Interim Police Chief White outlines Detroit police’s changing approach to mental health cases

‘You have to ask yourself is incarceration the best option at this time or is treatment the best option?’

Interim Police Chief White outlines Detroit police's changing approach to mental health cases
Interim Police Chief White outlines Detroit police's changing approach to mental health cases

DETROIT – How Detroit police handle mental health cases is changing.

Local 4 sat down with Interim Police Chief James White about how 98 officers have gone through mental health training. Those officers -- in a squad car -- have a mental health specialist embedded with them.

“It’s real big, and when you look at the fact that you’re talking about a tool that the officers can use to deescalate,” White said.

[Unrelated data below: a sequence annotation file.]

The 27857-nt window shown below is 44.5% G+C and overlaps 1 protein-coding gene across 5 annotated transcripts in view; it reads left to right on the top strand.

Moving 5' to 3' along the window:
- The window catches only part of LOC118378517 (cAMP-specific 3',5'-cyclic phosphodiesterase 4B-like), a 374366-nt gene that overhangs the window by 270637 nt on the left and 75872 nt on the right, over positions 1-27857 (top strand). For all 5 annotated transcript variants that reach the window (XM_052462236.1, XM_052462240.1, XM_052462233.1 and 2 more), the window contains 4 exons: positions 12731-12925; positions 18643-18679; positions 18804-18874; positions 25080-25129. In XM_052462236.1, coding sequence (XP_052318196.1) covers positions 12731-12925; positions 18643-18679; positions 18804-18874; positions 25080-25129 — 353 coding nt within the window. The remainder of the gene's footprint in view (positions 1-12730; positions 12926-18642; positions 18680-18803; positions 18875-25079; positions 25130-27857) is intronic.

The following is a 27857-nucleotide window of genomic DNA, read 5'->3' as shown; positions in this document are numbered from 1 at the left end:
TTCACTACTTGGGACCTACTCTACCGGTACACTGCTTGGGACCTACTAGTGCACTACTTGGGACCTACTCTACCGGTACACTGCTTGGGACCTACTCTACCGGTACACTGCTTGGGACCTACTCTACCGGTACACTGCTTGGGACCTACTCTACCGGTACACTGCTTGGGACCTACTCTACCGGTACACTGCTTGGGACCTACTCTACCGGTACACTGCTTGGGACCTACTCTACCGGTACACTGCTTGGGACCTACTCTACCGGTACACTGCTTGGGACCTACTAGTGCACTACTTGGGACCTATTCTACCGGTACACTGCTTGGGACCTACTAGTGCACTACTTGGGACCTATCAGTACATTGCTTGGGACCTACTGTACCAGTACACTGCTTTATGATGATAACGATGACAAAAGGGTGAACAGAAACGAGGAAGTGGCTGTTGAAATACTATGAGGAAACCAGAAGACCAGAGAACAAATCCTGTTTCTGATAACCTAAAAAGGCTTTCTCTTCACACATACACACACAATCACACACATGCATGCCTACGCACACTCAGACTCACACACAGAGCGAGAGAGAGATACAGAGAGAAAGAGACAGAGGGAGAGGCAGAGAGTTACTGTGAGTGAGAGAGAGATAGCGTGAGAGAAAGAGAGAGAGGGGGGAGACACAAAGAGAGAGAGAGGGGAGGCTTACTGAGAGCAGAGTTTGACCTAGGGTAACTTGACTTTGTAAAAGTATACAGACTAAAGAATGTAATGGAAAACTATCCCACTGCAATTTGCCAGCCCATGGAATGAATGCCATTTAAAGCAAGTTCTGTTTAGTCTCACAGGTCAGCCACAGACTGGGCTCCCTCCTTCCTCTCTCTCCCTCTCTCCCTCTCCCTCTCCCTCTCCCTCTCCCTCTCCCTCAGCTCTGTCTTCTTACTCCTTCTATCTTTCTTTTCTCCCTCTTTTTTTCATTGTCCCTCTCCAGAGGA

The teams will rush to critical situations that can turn violent at any moment. Their job is to deescalate the situation and get the person help.

“The person who is in crisis is already a victim of the illness. We don’t want to re-victimize them by putting them in the judicial system when they really need mental health services,” White said.

When it comes to a crime being committed, White said, “We have to address the crime issue, but we also recognize that the person in crisis may or may not be aware of what they are engaged in.”

“You have to ask yourself is incarceration the best option at this time or is treatment the best option?”

Watch the full report in the video above.


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About the Author:

Shawn Ley is an Emmy-Award winning reporter. In more than 20 years covering stories in television news, Shawn’s reporting has taken him from war-torn eastern Europe, to reporting from an F-16 fighter jet and now to the fast and furious breaking news of Detroit.